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The Economics of Poetry

Posted by Sarah Hymas, 11th May 2012

With the current European melt-down it seems sad and inevitable that poetry is considered an unnecessary indulgence.

The new Romanian government cancelled their forthcoming poetry festival, where Arc poet Astrid Alben was due to read, in their coming to power.

Interestingly the former prime minister resigned in February in response to widespread social dissatisfaction over the government's austerity measures. As had Sarkozy felt. Here in the UK the parties argue over how best to get out of this double-dipper. To austere or not?

Adrienne Rich wrote in 2006 Poetry is not a healing lotion, an emotional massage, a kind of linguistic aromatherapy. Neither is it a blueprint, nor an instruction manual, nor a billboard. Nor does it need endorsement from governments to be written or performed. Some would say it needs exactly the opposite.

Jeanette Winterson in Why Be Happy When You Could Be Normal said 'A tough life needs a tough language and that is what poetry is. That is what literature offers a language powerful enough to say it how it is.'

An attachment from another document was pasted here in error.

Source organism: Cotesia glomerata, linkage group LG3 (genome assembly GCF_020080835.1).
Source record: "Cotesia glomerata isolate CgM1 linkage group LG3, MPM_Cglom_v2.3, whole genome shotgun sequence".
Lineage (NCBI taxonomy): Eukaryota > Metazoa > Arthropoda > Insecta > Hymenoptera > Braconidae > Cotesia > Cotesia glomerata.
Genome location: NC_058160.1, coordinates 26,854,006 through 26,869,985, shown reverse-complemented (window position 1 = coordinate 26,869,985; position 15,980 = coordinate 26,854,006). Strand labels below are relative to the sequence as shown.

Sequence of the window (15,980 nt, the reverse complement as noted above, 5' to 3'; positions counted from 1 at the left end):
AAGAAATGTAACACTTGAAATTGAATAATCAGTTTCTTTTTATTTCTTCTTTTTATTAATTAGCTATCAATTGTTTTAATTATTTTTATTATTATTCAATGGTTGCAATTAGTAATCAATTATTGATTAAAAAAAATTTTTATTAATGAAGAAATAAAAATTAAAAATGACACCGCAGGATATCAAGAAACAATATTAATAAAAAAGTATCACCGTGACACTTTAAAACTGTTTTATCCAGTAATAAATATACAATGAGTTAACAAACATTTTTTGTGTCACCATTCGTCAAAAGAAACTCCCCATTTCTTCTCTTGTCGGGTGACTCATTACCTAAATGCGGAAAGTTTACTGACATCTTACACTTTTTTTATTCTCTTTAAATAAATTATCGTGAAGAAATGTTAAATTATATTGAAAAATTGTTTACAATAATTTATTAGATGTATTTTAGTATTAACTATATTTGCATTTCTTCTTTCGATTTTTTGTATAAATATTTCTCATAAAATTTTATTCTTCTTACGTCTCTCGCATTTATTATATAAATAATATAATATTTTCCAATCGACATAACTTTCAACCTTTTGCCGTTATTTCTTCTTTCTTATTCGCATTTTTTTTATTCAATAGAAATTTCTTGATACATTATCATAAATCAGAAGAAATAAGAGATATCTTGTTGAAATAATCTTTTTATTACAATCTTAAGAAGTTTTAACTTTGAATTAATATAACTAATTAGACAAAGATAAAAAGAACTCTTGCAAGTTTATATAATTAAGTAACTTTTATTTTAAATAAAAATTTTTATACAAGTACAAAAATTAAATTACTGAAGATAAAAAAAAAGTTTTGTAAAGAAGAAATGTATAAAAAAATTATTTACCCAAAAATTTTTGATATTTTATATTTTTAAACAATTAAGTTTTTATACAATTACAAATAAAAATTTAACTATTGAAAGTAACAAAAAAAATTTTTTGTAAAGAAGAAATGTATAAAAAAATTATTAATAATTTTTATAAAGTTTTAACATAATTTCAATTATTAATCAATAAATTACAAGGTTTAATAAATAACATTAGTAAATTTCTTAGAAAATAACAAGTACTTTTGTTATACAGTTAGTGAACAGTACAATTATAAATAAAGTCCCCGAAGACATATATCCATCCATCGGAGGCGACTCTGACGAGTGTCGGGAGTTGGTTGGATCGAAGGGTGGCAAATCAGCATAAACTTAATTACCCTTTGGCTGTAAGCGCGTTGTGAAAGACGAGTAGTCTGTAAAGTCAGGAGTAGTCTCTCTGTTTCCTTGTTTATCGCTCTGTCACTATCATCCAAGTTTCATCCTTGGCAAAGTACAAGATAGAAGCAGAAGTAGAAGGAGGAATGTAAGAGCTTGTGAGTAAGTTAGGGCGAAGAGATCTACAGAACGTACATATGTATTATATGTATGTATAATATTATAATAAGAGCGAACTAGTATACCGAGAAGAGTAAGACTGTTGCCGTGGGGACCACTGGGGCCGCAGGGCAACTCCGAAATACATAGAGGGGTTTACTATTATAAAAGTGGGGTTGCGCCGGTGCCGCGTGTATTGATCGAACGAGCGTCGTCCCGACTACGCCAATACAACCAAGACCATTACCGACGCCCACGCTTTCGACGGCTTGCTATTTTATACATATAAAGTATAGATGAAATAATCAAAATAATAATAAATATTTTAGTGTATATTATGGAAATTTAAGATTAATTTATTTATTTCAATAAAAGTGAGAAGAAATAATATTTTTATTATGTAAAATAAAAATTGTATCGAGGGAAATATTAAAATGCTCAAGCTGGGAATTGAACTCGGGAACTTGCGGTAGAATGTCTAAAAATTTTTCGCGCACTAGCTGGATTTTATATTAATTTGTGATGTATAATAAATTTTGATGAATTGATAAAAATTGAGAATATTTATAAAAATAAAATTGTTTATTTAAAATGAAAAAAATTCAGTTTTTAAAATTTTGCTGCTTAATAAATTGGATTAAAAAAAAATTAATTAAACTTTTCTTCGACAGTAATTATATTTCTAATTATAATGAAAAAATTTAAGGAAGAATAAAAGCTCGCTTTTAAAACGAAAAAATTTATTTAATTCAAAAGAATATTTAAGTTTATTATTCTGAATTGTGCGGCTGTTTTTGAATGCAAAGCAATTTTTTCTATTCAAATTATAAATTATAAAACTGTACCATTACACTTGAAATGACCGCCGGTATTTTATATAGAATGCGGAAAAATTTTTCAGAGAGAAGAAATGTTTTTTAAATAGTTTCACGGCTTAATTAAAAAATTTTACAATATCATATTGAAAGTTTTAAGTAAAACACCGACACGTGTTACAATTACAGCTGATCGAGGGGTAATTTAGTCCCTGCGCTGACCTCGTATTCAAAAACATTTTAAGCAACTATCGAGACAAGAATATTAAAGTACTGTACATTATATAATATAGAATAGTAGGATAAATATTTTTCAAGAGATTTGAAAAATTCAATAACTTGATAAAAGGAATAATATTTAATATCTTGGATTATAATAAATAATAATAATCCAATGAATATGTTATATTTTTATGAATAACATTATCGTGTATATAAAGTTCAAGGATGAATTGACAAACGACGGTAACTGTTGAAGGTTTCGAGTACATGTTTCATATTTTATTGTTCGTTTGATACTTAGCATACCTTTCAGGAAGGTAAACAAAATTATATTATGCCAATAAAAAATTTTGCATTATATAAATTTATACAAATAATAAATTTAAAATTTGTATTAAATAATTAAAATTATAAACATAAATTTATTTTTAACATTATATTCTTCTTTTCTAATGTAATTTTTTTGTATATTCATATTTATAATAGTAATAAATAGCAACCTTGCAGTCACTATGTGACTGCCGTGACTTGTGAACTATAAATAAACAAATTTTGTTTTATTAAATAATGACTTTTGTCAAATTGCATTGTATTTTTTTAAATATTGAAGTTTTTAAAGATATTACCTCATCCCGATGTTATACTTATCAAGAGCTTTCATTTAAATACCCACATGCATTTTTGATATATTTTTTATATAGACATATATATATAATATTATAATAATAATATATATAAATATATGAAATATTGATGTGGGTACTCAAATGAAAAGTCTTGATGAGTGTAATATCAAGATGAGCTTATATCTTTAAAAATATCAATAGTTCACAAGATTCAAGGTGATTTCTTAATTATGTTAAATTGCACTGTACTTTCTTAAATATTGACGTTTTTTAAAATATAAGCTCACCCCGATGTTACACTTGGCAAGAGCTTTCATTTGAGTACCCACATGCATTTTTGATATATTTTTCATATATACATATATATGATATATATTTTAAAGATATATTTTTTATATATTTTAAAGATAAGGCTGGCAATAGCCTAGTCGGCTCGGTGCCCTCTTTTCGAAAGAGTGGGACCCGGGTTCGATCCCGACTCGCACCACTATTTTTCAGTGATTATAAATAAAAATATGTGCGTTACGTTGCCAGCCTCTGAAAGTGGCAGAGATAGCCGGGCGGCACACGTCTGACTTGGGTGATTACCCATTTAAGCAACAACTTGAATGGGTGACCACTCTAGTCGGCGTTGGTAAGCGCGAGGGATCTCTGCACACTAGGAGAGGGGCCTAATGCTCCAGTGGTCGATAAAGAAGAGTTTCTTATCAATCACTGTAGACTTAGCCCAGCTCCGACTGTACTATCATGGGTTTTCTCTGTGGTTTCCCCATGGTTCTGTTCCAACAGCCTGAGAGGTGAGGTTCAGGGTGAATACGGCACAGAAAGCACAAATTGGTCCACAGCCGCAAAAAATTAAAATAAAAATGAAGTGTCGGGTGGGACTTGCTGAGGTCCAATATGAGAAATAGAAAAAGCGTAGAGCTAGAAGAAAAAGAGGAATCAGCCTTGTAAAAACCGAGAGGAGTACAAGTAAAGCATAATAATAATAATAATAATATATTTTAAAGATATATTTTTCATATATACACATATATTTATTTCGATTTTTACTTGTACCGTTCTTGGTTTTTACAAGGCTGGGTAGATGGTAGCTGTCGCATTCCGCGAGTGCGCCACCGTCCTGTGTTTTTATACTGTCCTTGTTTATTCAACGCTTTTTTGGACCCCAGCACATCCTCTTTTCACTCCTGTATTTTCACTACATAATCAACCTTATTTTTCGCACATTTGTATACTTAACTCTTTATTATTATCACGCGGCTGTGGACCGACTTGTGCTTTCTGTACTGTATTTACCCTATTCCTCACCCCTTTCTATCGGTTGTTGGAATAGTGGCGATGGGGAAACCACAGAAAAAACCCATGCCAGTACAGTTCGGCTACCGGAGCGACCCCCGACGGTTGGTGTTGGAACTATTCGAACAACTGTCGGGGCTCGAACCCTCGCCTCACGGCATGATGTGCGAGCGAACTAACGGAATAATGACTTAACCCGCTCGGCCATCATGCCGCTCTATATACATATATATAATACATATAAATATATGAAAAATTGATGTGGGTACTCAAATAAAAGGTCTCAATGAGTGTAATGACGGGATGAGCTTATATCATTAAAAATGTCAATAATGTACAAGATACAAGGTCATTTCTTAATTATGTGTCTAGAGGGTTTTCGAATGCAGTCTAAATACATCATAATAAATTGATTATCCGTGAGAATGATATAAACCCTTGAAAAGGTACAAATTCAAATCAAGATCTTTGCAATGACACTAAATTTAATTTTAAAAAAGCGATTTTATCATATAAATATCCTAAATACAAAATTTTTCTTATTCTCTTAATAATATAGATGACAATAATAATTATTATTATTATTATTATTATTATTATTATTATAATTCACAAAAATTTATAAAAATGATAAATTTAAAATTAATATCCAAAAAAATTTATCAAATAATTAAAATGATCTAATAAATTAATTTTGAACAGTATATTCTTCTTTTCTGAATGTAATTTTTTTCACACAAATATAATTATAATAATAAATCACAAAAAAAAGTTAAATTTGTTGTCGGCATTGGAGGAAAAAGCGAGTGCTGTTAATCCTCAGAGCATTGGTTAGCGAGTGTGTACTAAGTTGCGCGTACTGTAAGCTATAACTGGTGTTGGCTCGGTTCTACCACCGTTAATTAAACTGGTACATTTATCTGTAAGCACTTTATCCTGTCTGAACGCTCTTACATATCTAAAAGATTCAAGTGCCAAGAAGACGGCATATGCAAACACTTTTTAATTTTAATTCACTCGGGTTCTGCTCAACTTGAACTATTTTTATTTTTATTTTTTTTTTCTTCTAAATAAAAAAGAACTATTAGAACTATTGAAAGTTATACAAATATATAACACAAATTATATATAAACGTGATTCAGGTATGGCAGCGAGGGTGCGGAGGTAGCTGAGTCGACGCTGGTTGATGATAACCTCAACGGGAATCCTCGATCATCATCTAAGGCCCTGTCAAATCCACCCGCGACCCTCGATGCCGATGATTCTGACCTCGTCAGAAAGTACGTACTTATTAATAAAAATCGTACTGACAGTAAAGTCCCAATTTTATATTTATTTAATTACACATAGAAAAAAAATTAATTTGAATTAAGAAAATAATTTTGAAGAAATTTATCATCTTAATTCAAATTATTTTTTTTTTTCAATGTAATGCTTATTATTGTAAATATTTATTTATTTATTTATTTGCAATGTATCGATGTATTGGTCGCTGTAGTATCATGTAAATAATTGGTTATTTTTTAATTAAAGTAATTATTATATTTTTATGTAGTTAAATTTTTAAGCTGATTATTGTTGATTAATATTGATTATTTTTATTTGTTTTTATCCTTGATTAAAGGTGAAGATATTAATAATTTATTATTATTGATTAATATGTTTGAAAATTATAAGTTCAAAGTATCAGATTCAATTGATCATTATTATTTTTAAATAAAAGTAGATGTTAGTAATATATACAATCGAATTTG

Poetry is the most economic and portable of all art forms. Economic: all is needs is a pen and paper, for some not even that. Portable: a good memory from its creator and/or listener/reader and it's away into the world.

It is the glue of communities, the wide, restless range of Arc poets holds testament to that, as does every poetry night and forum in this country, Europe and beyond.

It questions pokes and unearths. It bears witness.

And to end with Adrienne Rich,'Poetry has the capacity to remind us of something we are forbidden to see. A forgotten future: a still uncreated site whose moral architecture is founded not on ownership and dispossession, the subjection of women, outcast and tribe, but on the continuous redefining of freedom.'